From its first human case in 1952 until just a few years ago, the Zika virus had affected relatively few people in Africa and Asia and was typically accompanied by mild symptoms: fever, body aches, rash, pink eye. Most people didn’t have any symptoms. But when it first appeared in the Americas in 2015 and was linked to congenital defects, including developmental issues and microcephaly (smaller-than-normal heads), affecting more than 3,700 newborns, particularly in Latin America, the world knew what Zika was.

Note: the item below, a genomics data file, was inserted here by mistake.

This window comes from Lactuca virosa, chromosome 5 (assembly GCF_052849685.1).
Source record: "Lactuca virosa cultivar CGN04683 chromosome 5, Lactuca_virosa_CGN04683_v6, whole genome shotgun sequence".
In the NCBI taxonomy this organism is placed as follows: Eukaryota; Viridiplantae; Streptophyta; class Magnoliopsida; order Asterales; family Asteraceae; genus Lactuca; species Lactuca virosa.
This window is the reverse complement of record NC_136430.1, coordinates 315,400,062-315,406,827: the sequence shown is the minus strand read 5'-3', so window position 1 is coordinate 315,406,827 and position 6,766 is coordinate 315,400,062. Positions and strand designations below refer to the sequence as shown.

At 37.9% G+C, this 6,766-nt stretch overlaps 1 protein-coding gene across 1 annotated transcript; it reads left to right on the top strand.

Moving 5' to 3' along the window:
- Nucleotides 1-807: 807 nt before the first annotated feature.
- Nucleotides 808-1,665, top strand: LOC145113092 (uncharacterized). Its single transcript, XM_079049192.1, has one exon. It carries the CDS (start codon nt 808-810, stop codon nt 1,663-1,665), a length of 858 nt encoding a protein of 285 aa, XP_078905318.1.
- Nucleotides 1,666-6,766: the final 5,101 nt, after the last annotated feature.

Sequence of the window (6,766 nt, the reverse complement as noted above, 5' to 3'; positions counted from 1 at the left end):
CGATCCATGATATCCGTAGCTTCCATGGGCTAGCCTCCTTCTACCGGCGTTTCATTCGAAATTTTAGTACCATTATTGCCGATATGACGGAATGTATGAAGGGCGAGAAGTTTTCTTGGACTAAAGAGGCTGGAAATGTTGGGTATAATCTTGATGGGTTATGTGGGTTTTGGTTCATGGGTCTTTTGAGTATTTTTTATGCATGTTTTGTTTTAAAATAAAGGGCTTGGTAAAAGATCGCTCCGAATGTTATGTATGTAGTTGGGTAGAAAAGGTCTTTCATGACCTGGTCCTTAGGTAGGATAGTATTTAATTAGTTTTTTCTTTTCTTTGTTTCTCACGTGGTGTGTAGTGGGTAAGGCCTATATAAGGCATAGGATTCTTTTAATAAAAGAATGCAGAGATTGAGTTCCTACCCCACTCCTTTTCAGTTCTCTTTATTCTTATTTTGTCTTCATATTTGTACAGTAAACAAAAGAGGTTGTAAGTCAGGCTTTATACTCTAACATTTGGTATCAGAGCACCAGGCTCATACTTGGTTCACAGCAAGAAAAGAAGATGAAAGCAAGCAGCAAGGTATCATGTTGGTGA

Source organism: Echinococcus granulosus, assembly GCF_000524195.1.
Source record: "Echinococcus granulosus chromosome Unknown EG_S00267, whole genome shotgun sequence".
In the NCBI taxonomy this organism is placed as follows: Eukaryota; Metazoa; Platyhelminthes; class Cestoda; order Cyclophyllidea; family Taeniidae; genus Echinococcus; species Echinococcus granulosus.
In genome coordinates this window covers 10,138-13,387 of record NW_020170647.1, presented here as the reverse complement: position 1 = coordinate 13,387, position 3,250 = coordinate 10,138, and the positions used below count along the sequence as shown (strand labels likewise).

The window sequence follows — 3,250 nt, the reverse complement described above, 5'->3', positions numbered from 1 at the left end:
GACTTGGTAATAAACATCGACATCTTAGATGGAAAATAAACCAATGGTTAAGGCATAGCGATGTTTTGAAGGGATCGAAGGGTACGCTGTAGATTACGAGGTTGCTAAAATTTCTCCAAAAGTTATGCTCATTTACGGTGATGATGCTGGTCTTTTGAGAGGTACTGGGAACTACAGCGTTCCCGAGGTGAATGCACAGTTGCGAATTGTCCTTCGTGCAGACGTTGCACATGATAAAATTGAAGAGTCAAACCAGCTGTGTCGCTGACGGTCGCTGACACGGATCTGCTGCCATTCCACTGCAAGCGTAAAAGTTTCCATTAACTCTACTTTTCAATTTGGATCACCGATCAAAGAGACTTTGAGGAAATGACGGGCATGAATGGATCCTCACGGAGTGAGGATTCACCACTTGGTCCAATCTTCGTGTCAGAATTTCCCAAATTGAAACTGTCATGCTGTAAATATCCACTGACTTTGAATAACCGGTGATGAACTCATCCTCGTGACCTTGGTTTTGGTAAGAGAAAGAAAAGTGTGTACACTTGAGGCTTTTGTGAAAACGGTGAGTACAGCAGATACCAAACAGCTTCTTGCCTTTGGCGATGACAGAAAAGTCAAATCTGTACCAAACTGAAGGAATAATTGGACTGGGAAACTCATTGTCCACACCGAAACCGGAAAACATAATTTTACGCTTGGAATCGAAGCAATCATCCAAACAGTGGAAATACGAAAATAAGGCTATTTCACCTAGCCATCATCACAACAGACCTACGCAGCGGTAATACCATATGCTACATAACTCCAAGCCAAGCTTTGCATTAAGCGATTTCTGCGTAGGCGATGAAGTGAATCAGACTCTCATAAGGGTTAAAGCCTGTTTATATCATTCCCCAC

Credit: National Institute of Allergy and Infectious Diseases (NIAID)

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